El consejo editorial fue compuesto por la sociedad educada o los llamados ilustrados. Antonio Luna se desempeñó como director o gerente del periódico mientras que Salvador Vivencio del Rosario fue el editor. José C. Abreu, Cecilio Apóstol, Fernando Mª Guerrero, Mariano V. del Rosario, Epifanio de los Santos, y Clemente J. Zulueta son los escritores mientras que Felipe G. Calderón se convirtió en el corrector.

Algunas de las personalidades bien conocidas en la Historia de Filipinas han contribuido al periódico tales como Trinidad H. Pardo de Tavera, Rosa Sevilla de Alvero, Florentina Arellano, y Apolinario Mabini.

La publicación del periódico continuó incluso durante la guerra filipino-estadounidense. El General Luna tuvo que retirarse de su equipo editorial debido a sus deberes militares contra los invasores. Fue reemplazado por Rafael Palma (hermano de José que más tarde se convirtió en el cuarto presidente del University of the Philippines) como editor interino.

La Independencia continuó su publicación hasta el 11 de noviembre de 1900, un año después del asesinato del General Luna y durante el término del Teniente General Arthur MacArthur Jr. Filipinas puede haber conseguido su independencia de España pero no de los invasores norteamericanos.

Did Fernando Mª Guerrero just talk to me?

I just woke up about an hour ago, past 10 PM. I then went to one of my bookshelves, grabbed a collection of poetry by Fernando Mª Guerrero (1873-1929), opened up the book (titled Aves y Flores)… then lo and behold! Something strange just happened!

Watch my Facebook Live video here to find out why!

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Aves y Flores, a collection of poems by Fernando María Guerrero (Image: Biblioteca Virtual Miguel de Cervantes).

And to think that just a few weeks ago, I was wondering if he ever died as a Freemason or not. Incredible. What are the odds?

Where have our heroes taken us?

All writers seek fame, or at the very least, a certain level of attention from a niche audience. Those who deny this are downright liars. For what writer wouldn’t wish for his works to be read? That’s the purpose of writing something in the first place, in order for it to be read.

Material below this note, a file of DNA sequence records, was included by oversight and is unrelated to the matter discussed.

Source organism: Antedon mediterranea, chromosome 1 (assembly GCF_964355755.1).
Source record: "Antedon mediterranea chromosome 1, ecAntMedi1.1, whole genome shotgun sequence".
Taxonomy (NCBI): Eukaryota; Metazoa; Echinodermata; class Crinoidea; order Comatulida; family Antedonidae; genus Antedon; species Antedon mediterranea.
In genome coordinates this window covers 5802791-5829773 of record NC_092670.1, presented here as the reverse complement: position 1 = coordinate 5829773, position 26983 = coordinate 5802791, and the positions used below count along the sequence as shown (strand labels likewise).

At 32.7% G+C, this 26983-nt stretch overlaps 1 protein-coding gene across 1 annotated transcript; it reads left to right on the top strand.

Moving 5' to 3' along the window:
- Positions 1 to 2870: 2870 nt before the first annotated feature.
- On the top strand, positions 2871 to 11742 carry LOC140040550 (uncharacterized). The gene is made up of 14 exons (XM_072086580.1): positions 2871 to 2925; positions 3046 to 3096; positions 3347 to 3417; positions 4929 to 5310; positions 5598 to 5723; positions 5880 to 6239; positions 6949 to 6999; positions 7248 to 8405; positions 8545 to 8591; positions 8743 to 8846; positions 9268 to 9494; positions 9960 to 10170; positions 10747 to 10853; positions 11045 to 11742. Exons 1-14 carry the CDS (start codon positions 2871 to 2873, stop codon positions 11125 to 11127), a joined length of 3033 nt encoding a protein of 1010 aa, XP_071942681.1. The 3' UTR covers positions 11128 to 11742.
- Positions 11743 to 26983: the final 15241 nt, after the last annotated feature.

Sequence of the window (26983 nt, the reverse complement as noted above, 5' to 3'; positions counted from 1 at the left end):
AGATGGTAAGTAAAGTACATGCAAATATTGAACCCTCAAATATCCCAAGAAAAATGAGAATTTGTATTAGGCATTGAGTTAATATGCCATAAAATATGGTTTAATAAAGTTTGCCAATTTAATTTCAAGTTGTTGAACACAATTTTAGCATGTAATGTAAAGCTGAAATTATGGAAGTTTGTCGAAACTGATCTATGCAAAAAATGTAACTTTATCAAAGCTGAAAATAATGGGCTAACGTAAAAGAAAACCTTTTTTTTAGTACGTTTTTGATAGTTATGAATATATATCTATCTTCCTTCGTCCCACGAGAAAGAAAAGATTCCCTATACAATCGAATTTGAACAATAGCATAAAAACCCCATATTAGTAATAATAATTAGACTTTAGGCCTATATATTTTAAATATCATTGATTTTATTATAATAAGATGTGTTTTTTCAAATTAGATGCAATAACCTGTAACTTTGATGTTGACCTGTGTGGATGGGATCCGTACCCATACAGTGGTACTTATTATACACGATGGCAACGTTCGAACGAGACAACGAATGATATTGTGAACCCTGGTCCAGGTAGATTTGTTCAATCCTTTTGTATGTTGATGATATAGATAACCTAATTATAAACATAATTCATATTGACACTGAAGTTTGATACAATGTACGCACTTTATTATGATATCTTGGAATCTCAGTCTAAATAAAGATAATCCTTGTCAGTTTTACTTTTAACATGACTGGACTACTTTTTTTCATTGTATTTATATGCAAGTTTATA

I might never become a well-known writer anymore for various reasons (or excuses): I’m a full-time, night shift employee; I have a severe case of complex regional pain syndrome, thus debilitating my thought processes, and; I procrastinate too much. My circumstances at home are not what one might consider as conducive for a writer, let alone researching. Then there’s this cute little thing called the Internet taking much of my time. But why shouldn’t I use it? After a stressful night’s work and a horrible commute to and from the office, I’m left with less energy to even lift a book. I’d rather watch Momoland’s mind-boggling choreography just to relax my mood (yes, I am a frustrated dancer, no kidding), or check for updates regarding the Marvel Cinematic Universe. Or look for some annoying celebrity to bash on Twitter.

Having been exposed to too much Internet usage through the years, I also noticed that my attention span has gotten short. While researchers are still divided on the issue, I can tell from experience and self-observation that it has really contributed to my reading and writing woes. There were times that whenever I read a book, I couldn’t finish a page without doing something else on the side. And while browsing through pages, my mind compels me to look for links to click whenever I encounter unfamiliar words or terms, or to even scroll down further to hasten my reading, looking for just the juicy parts. It’s gotten that bad.

You might say that at least, I can still blog. Well, yeah, but not as prolific and as capable as I used to when I was still blogging in ALAS FILIPINAS or FILIPINO eSCRIBBLES. So if the skies have dimmed my chances of becoming a writer, what more of becoming a well-known historian? At any rate, whether or not my above-mentioned reasons (excuses!) hamper my researching and writing, I still find it impossible for me to become recognized as a historian, no matter how hard my wife tries to market me as a “young historian” (what the hey, I’m nearing forty, and there are many other historians younger than me who are now rivaling the great Ambeth Ocampo in terms of prominence).

I don’t want to sound like I’m self-pitying or anything like that, but it’s true. I cannot become a recognized historian for three major reasons. Number one, I’m not a good public speaker. Number two, I do not belong to the academe (I’m not a history teacher, just a corporate slave). And lastly, my views on Filipino History are raging against the flow. Like mad, I should add.